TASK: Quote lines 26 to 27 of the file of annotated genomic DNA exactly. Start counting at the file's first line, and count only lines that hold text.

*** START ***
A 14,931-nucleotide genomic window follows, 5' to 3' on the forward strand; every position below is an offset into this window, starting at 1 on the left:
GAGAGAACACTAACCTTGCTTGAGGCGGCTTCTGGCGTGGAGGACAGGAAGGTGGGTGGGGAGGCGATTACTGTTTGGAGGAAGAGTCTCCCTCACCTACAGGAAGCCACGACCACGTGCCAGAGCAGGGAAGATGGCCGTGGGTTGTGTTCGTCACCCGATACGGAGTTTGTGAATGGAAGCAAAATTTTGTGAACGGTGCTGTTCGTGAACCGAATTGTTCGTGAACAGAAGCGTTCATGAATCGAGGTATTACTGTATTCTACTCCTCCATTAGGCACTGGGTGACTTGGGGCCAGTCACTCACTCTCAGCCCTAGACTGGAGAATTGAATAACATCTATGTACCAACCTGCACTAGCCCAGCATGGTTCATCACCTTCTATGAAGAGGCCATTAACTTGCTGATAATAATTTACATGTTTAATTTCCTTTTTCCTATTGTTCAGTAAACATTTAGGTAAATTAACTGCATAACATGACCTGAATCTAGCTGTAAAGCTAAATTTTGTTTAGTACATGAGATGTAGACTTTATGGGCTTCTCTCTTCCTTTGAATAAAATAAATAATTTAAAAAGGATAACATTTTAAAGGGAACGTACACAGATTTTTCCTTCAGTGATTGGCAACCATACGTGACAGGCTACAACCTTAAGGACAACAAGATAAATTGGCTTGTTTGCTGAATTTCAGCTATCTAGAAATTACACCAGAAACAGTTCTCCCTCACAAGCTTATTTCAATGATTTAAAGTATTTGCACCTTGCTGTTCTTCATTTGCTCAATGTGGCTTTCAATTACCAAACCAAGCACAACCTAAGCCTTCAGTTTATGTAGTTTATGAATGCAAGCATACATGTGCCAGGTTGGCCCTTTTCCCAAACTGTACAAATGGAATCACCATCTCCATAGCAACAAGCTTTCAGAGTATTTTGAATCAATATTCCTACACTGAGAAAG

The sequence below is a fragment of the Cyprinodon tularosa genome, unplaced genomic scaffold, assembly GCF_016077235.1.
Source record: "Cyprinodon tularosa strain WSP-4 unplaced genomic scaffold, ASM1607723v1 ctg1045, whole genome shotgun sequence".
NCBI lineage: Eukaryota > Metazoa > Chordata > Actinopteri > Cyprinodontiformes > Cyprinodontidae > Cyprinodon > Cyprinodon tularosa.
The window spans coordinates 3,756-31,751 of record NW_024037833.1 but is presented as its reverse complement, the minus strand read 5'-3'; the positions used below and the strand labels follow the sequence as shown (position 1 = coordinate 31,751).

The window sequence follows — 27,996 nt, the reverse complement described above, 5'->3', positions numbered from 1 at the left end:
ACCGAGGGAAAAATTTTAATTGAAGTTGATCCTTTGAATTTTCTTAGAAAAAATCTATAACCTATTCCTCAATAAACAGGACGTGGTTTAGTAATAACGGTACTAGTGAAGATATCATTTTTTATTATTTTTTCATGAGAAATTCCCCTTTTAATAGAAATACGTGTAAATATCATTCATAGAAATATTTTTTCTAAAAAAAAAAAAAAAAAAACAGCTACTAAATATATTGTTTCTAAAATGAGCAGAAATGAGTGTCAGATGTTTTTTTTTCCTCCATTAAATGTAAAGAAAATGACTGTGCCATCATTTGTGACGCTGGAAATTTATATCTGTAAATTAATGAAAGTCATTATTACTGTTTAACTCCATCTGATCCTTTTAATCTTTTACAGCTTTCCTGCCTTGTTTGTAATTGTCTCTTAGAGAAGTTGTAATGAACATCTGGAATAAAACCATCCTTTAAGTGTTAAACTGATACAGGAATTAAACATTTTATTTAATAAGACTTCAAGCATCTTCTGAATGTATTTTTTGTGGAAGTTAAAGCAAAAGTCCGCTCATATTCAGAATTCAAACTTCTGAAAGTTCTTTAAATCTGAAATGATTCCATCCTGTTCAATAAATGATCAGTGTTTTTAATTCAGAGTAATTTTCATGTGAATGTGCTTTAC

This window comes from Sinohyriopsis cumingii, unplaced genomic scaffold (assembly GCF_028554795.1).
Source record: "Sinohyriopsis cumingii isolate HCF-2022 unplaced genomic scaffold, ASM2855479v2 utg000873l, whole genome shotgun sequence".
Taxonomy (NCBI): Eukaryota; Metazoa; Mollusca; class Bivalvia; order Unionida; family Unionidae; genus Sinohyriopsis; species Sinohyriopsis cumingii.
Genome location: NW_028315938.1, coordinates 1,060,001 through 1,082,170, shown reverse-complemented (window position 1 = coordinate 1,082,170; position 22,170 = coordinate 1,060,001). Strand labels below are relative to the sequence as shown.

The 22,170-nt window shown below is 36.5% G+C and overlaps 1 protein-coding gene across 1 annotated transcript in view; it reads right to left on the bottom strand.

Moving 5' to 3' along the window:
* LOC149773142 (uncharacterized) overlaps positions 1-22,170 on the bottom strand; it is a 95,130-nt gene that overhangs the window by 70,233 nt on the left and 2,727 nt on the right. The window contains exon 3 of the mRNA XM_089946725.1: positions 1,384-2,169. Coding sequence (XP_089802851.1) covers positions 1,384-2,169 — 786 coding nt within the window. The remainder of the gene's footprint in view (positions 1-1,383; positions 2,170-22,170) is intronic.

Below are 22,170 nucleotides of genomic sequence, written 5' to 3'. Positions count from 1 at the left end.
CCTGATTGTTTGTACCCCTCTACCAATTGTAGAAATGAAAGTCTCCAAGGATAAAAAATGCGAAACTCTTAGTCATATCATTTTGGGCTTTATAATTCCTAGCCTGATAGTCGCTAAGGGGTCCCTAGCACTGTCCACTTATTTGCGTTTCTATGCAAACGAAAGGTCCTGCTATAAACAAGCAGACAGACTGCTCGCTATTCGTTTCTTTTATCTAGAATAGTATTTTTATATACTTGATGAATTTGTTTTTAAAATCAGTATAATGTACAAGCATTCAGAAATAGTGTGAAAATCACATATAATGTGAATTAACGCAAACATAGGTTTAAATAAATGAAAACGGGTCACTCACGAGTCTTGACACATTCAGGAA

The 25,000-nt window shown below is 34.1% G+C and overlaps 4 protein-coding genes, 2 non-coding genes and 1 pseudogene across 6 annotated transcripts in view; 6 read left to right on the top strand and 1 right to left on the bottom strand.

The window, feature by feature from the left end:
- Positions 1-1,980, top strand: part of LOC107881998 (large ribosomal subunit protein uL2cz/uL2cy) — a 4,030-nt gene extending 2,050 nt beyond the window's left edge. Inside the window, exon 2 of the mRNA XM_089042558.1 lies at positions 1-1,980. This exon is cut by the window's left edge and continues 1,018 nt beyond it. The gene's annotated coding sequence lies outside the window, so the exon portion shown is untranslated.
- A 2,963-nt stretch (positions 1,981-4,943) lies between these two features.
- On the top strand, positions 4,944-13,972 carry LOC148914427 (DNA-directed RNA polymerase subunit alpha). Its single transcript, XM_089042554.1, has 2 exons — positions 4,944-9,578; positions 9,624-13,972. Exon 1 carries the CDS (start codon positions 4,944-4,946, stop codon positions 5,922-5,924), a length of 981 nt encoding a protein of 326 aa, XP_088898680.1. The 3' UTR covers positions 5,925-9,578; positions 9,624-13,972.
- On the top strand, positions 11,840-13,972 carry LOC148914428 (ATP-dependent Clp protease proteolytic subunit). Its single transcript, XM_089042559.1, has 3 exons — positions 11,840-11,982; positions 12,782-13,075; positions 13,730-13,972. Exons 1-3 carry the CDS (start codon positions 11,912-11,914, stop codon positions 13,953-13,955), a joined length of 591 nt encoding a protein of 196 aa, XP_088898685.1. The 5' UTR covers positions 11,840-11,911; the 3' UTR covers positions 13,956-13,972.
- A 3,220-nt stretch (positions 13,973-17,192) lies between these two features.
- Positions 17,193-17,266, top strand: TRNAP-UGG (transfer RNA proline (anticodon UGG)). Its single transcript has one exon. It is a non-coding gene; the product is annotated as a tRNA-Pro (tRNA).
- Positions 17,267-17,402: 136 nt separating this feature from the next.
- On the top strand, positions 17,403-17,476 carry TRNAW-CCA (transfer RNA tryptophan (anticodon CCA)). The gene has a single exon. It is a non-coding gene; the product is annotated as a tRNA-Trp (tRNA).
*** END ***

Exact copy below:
- Positions 17,267-17,402: 136 nt separating this feature from the next.
- On the top strand, positions 17,403-17,476 carry TRNAW-CCA (transfer RNA tryptophan (anticodon CCA)). The gene has a single exon. It is a non-coding gene; the product is annotated as a tRNA-Trp (tRNA).